’Tis the season for wanting new digs. The new-and-improved Montezuma-Cortez High School will take shape south of Walmart in 2014 and 2015, aided by a hefty state grant and charitable taxpayers. Judicial and law enforcement officials are tossing around ideas for an upgraded 22nd District Court building — whether it’s an addition, remodel or new structure is unknown.
Cortez municipal government is getting in on the act as well. By most counts, the current city hall at 210 E. Main St. is too small, short on parking and unwieldy for citizens coming to take care of business. It was built in 1955.
At a work session on Tuesday, city councilors told architect Michael Bell what they felt was most important in a new facility. Bell’s firm, RMBA Architects, designed the Cortez police station and library remodel.
Council members’ task was to identify current needs, but also keep in mind future growth, since the new city hall would be used for at least 40 years.
City Manager Shane Hale said the building would be “overbuilt” by about 20 percent to prevent future annexes or ad hoc additions.
Hale also wanted it to be as accessible to Cortez residents as possible. Civic-minded groups like the Girl Scouts, League of Women Voters and Rotary Club should feel welcome to reserve space and meet there, he said.
“This should be the public’s facility. ‘Here’s your key, (give us) your $25 damage deposit, go forth and prosper,’” he said.
Hale cited the Bayfield Town Hall, built in 2008, as an inspiration. It features a wide central hallway on the first floor, with service windows corresponding to different departments like public works, parks and recreation. The layout is easy for residents to navigate and take care of business quickly.
Right now in Cortez, with the city hall’s maze-like floor plan, people tend to “wander the halls,” unsure of which way to go.
There was across-the-board criticism for the existing city council chambers. The room is too long and narrow, with poor acoustics and visibility. The horseshoe-shaped desk keeps citizens from catching the councilors’ comments. Talk of new designs at times grew facetious.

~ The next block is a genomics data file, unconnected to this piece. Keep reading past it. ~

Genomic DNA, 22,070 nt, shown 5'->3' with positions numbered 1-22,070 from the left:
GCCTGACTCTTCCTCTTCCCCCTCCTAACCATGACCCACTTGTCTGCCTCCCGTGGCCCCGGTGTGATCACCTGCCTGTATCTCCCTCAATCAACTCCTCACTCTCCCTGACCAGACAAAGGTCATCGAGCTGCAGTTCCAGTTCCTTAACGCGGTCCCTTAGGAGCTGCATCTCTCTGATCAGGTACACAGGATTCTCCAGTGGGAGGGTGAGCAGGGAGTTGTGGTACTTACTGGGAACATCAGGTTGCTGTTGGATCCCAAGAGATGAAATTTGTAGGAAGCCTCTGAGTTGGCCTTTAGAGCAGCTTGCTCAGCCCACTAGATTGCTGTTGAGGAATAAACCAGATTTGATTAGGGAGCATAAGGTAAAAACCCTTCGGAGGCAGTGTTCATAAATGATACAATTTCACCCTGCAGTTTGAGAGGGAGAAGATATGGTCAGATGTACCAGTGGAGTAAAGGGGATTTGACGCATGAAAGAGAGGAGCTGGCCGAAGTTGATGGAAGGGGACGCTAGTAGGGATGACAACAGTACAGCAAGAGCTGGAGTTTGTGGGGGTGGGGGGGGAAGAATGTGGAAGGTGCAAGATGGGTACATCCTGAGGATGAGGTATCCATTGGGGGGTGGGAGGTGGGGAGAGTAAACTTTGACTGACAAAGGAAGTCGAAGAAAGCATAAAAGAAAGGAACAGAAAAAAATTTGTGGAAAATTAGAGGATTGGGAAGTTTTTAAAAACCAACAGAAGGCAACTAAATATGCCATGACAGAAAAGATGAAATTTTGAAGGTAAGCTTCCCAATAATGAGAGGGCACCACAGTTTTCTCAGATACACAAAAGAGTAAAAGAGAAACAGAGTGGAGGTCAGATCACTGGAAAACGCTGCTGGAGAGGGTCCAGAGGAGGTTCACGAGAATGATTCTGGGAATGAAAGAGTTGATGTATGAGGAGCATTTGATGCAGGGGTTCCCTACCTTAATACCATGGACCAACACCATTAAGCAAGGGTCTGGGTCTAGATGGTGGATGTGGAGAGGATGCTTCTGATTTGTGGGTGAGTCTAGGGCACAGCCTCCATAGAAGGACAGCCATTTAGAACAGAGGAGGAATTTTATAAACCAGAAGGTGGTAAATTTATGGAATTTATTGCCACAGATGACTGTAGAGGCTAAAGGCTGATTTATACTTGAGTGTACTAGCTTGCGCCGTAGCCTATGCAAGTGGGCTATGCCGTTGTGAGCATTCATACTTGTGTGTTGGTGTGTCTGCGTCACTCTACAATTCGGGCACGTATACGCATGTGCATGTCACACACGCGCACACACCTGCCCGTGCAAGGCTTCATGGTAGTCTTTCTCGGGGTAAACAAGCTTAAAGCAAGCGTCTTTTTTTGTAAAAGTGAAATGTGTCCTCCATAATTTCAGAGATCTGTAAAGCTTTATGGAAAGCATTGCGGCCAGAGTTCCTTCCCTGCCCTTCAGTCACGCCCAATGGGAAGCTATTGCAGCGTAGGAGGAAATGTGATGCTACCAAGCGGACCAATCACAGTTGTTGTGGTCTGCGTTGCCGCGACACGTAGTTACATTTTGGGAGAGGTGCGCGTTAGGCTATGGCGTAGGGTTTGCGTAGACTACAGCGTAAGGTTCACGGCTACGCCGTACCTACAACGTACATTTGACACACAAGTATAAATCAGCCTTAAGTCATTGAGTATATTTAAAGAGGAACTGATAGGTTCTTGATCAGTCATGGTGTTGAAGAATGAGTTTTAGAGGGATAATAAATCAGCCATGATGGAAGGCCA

“How about Hollywood Squares?” quipped Mayor Dan Porter.
They also wanted a separate antechamber, connected to the main council room, for executive sessions, which are closed to the public. That way city council members would be the ones getting up to leave, instead of inconveniencing citizens in attendance.
An unpopular idea was a dedicated work space for city council to use during the week. All members seemed to think it unnecessary, given that most work from home on computers now.
Councilor Matt Keefauver said that space might be better served as a citizen information room, where people could learn about ordinances or the land-use code.
Amid the requests, the council made it clear no one was looking for opulence.
City Attorney Mike Green, and several councilors, said enhanced security was a priority.
Green said quicker exits inside municipal court would be smart, in the event of an angry or deranged intruder. Most new courtrooms and council chambers also have protective materials covering the desk fronts to duck behind for cover until police arrive.
Councilor Ty Keel was wary of overcompensating.
“We don’t want to let what could happen govern (the entire design),” he said.
Hale said there was no need for extravagant measures — amid jokes of suction tubes whisking councilors off to getaway cars — but that adopting “best practices” for new municipal buildings would be wise.
As for location, the city is weighing four different sites. Three are closely situated along Mildred Street: Centennial Park between the library and police station, the county-owned Justice Building, and the vacant lot north of Empire Street. Another site, next to the outdoor pool on the sand volleyball courts, was ruled out because an old deed sets that land aside for park uses only.
The venerable Calkins Building rounds out the list, which isn’t exhaustive or final. Better candidates could still surface down the road.
Councilors agreed a central location was best.
Shawna McLaughlin liked the idea of situating city hall amid the city-owned parks.
Keefauver emphasized “walkability,” being near enough to neighborhoods that walking and biking is an option.
Porter, seconded by several others, said demolishing the Justice Building and rebuilding on that site was his preferred choice.
“I hate to tear up more (park space),” he said.
County Commissioner Larry Don Suckla, who attended the work session on an unrelated matter, chimed in his approval of the county getting the Justice Building off its hands.
“The county will give you a deal at the landfill,” he said, referring to the pile of rubble if it were demolished.
The Justice Building also houses the Bridge Emergency Shelter.
Hale said he’d already appeased acting director M.B. McAfee that the Bridge would find another home if evicted.
Along with city council, Bell is also collecting input from department heads.